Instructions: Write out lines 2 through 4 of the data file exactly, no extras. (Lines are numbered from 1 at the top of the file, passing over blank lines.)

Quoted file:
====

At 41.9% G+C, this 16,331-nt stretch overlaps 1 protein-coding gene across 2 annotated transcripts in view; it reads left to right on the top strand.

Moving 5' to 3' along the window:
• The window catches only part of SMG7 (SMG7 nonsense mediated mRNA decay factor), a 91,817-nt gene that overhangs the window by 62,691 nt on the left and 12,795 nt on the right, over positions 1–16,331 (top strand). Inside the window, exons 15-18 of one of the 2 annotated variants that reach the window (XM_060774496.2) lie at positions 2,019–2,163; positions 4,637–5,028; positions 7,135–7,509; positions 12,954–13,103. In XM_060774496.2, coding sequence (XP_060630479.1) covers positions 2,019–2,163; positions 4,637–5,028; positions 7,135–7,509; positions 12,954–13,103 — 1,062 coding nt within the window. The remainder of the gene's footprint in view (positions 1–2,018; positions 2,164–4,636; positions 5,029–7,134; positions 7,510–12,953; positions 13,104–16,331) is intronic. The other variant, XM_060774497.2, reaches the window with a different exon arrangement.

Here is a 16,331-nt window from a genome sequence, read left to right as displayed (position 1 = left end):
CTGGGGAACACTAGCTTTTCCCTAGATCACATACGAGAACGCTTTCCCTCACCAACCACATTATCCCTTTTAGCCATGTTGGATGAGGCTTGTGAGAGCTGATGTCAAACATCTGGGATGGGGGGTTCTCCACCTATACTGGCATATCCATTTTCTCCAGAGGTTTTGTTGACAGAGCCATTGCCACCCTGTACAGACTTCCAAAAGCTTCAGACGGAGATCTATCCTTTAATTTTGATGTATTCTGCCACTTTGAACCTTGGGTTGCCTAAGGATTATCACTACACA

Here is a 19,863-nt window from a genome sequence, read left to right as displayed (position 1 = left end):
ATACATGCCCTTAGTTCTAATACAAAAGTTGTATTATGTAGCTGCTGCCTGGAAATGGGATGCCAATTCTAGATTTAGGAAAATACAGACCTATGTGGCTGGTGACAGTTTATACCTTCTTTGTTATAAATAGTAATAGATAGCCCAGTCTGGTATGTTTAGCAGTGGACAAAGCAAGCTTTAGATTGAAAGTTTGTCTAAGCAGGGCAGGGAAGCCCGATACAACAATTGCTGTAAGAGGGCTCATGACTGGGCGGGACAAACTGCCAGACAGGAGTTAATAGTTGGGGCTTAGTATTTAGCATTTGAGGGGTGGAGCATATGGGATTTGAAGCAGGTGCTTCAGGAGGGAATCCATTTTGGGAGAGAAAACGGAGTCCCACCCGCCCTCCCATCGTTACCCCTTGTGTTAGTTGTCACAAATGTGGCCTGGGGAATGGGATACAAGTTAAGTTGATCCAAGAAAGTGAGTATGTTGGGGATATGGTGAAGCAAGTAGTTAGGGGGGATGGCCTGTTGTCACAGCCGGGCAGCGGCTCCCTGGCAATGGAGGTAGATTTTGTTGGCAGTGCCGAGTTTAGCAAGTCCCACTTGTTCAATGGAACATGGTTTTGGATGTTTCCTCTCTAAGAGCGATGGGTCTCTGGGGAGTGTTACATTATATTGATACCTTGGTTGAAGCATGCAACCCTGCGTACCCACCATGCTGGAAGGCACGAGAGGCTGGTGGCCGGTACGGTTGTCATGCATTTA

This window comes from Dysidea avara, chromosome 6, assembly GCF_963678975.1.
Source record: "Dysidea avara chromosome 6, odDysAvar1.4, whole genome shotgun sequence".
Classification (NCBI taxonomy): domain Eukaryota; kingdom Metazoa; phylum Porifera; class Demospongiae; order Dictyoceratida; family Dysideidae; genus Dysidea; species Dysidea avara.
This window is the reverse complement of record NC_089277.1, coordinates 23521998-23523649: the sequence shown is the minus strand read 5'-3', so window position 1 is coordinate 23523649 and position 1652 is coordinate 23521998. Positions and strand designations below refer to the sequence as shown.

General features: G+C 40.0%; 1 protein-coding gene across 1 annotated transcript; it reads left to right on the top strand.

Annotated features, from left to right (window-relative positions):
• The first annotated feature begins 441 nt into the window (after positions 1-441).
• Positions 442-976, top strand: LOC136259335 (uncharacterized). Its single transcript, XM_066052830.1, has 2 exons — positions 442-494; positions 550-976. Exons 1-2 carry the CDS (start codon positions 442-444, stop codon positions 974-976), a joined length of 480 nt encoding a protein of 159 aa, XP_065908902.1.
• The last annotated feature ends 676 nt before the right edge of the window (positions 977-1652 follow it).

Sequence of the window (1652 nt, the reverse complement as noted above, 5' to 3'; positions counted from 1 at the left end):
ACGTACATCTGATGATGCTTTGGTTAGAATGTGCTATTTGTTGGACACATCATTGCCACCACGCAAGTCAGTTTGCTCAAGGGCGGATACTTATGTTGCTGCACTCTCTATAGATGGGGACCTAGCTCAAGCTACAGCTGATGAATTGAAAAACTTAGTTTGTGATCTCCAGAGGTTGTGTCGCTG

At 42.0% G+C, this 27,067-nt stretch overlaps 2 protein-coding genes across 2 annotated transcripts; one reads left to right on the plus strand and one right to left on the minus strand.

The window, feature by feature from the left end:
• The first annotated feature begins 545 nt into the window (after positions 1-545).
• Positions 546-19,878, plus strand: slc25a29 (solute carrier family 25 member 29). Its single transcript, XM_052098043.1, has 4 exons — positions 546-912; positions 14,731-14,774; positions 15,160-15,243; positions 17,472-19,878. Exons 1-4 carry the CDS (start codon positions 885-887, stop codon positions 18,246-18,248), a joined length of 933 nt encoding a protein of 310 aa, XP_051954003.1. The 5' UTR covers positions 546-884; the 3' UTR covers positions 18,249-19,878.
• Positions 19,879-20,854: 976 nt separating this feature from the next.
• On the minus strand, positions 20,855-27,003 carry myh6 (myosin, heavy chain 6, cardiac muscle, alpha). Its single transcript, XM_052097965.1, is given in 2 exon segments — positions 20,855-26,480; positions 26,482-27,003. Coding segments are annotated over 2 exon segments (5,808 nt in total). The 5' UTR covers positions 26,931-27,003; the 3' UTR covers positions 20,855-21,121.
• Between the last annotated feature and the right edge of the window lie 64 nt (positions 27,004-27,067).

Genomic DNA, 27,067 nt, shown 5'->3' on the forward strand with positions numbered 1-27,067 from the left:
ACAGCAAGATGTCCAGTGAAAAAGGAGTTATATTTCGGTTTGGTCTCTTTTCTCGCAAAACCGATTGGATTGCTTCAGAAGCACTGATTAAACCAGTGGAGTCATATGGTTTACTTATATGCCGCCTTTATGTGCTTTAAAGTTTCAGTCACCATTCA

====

Moving 5' to 3' along the window:
• The window catches only part of SMG7 (SMG7 nonsense mediated mRNA decay factor), a 91,817-nt gene that overhangs the window by 62,691 nt on the left and 12,795 nt on the right, over positions 1–16,331 (top strand). Inside the window, exons 15-18 of one of the 2 annotated variants that reach the window (XM_060774496.2) lie at positions 2,019–2,163; positions 4,637–5,028; positions 7,135–7,509; positions 12,954–13,103. In XM_060774496.2, coding sequence (XP_060630479.1) covers positions 2,019–2,163; positions 4,637–5,028; positions 7,135–7,509; positions 12,954–13,103 — 1,062 coding nt within the window. The remainder of the gene's footprint in view (positions 1–2,018; positions 2,164–4,636; positions 5,029–7,134; positions 7,510–12,953; positions 13,104–16,331) is intronic. The other variant, XM_060774497.2, reaches the window with a different exon arrangement.

Here is a 16,331-nt window from a genome sequence, read left to right as displayed (position 1 = left end):